Sixteen-year-old Querby Janvier thinks that some teenagers are not working hard enough in school. She says that there are always those people who think that school is a joke -- only to regret it later. “Teens should really think about how much what they do now affects their future,” says Janvier, who attends the John D. O’Bryant School of Math & Sci- ence. “Being a teenager does not last long so you’ve got to make it worthwhile.” Being a teen is not all fun and games. Adoles- cence is the time when you should actually think about what you are going to do with your future. Not everyone realizes this before it’s too late. “I think that teens these days are too focused on the present and not the future,” says Nataly Garcia, 16, from the O’Bryant. “We waste our free time and then when we don’t have any, we complain about being stressed out.” Klea Hima, 17, says that a lot of teens don’t have any plan for today -- and thus none for tomorrow. “They let their future in the hands of time and do nothing to pursue their dreams,” says Hima, from the O’Bryant. “I would give them and myself the advice to take action into our own hands and not let little mistakes get into the way of doing what we love most.”
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The themes of love -- or better called fantasy -- are fascinating. Many young people feel that love in freshman year is about taking things slowly. Fifteen-year-old Alejandra Lopera, from Brighton High School, thinks that someone is always going to be there for you. “It’s like you are getting to know how people treat you and the sacrifices they made to show how much they love you,” says Lop- era. “And sometimes you feel like nobody loves you, but in reality there are people that love you more than you think.” Marvelis Perez, 14, from Boston Community Leadership Academy, feels that everything changes in high school. “I see that everyone has a girlfriend or a boyfriend, they talk a lot about them,” says Perez. “It’s very different from middle school. In freshman year, it’s normal that everyone has a relationship.” Fourteen-year-old Djenafra Daveiga, from BCLA, believes that freshman love is about experiencing something new. “Your heart beats fast, butterflies in your stomach,” says Daveiga. “You start smiling a lot with just a thought of that certain person.”
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Gucci, Prada, Vera Wang. These are all handbags that teen girls go crazy about. Sixteen-year-old Querby Janvier, from the John D. O’Bryant School of Math & Science, says that she enjoys brand name bags because they are part of her style and express her individuality. “I feel like on top of the world when I leave my house,” says Janvier, who prefers Vera Wang bags because she also likes Vera Wang’s dress designs. Many teens feel that fancy handbags are part of fashion and are used to mix and match with outfits. They also have room for critical items such as wallets, phones, keys, and school work. “A fancy bag is important to me because it holds things that I need daily,” says Klea Hima, a senior at the O’Bryant. Ivany Gomes, a senior at Boston International/New- comers Academy, believes that inexpensive handbags are fine, too, as long as they look good with your clothing. Gomes believes the most important accessory to carry around is your personality.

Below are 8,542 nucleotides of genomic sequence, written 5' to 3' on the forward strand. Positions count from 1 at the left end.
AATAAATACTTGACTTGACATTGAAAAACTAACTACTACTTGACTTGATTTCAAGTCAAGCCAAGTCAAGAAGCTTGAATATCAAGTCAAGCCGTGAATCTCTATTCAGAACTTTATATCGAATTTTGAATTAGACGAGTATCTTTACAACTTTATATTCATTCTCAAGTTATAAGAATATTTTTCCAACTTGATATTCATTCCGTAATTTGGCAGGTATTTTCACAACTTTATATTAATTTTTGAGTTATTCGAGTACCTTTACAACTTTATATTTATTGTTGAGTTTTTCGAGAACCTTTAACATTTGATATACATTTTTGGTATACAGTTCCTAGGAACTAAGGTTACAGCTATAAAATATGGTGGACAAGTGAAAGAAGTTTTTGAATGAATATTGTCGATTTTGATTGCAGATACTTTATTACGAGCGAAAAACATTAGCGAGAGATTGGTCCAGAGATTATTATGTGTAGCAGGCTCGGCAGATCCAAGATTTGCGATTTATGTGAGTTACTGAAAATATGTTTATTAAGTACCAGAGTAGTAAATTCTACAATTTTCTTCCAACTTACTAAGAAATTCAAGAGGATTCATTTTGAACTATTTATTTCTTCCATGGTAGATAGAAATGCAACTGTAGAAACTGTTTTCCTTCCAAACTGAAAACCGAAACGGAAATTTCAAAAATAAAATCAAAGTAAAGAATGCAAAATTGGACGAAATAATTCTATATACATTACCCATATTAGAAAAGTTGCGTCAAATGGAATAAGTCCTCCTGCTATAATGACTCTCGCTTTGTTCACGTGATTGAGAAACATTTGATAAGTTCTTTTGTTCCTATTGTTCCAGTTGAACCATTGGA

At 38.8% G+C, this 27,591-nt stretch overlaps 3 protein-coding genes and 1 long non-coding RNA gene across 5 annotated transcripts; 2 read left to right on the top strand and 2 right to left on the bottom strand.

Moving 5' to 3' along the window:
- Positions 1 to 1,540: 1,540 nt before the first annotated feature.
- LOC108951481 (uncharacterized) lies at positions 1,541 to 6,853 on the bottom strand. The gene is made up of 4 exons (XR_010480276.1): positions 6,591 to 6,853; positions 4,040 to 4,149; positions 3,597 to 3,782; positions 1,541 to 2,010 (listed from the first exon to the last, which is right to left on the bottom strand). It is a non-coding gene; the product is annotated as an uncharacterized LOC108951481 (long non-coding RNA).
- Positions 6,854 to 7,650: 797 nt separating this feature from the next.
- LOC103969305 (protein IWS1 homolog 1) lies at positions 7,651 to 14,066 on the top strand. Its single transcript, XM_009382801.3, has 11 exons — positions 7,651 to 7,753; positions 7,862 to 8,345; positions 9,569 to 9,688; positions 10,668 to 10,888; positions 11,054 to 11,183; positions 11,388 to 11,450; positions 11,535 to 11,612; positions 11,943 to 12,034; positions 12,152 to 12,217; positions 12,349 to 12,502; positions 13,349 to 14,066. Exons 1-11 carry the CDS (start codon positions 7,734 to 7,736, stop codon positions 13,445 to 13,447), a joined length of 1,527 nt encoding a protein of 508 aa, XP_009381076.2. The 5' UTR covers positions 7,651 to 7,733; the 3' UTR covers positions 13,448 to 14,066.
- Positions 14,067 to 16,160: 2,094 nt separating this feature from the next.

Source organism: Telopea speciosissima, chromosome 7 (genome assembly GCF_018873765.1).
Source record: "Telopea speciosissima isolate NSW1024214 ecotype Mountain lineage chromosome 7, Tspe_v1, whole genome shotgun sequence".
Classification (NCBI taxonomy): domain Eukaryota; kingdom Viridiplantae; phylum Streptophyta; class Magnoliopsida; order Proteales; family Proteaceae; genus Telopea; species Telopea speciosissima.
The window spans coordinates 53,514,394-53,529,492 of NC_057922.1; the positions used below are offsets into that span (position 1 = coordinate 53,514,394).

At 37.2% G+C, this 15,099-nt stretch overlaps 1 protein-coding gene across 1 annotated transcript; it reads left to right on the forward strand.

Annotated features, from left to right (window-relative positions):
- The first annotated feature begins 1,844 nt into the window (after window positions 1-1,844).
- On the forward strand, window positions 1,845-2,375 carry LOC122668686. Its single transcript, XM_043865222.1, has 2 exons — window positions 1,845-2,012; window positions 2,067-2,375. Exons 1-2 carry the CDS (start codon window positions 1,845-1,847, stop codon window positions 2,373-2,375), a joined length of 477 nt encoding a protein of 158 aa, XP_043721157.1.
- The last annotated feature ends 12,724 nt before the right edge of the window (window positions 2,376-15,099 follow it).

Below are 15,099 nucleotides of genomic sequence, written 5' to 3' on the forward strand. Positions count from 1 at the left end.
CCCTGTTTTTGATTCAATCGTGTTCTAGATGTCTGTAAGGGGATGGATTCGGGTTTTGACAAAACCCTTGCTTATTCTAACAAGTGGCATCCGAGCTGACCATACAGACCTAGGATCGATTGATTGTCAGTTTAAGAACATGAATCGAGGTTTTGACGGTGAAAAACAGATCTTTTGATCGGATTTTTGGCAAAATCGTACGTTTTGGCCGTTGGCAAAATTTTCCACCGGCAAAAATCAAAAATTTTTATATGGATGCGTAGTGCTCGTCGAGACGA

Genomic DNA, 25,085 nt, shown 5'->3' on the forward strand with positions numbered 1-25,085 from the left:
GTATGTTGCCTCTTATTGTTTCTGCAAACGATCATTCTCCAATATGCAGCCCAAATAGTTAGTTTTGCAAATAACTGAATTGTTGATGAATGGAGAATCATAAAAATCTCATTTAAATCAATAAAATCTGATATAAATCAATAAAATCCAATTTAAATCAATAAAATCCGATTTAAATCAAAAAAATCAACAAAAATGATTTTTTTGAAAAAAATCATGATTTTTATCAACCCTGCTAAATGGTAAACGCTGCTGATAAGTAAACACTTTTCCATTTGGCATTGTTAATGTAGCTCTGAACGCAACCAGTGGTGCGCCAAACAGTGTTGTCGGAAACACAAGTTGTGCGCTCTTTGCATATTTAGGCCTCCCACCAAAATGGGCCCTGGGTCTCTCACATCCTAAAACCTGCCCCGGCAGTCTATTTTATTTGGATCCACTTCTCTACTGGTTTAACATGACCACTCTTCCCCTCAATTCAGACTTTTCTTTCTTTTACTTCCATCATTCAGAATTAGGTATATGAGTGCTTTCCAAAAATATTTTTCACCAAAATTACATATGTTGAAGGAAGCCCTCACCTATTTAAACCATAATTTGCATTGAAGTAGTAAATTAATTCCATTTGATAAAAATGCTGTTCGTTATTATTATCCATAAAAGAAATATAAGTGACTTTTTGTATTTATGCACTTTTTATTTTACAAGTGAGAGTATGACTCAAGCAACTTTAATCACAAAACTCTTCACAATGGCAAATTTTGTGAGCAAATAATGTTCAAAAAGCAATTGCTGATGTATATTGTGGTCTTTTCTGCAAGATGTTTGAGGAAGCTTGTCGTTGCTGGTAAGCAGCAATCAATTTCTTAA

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My dad really wanted to continue school but wasn’t able to due to financial instability in his family, in Haiti. So he decided to volunteer to help other students with their homework. Using his intelligence, he came up with an idea to make students learn faster by studying in groups. A number of students benefited from his program academically and they also gained confidence. This put a smile on a lot of students’ faces and their parents decided to make it a job and pay my dad. Several years later, my father decided to open a business. Every Friday and Saturday, my mom and dad went to the market to sell chickens that they raised. Then, my dad opened his own market and hired people to work there. Eventually, my father went back to school and became an engineer, which was always his goal. My dad always said he came from a poor family but that his dream was to become a successful man and role model for his children.
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One of the hardest questions to ask somebody is: What is intelligence? There are no right or wrong answers. It’s very common for people to cite examples of wealthy or famous people. But you don’t have to go too far to see that it’s all around you. I used to think that intelligence was only found in those who went to school. They have intelligence for following rules that are implanted in school and for doing what is told. But others have it, too. What’s the difference between the president’s intelligence and a farmer’s intelligence? Opposite positions in society, but both working in order to create change. A car is planned by a designer but you need a mechanic to keep it running. Intelligence is universal.
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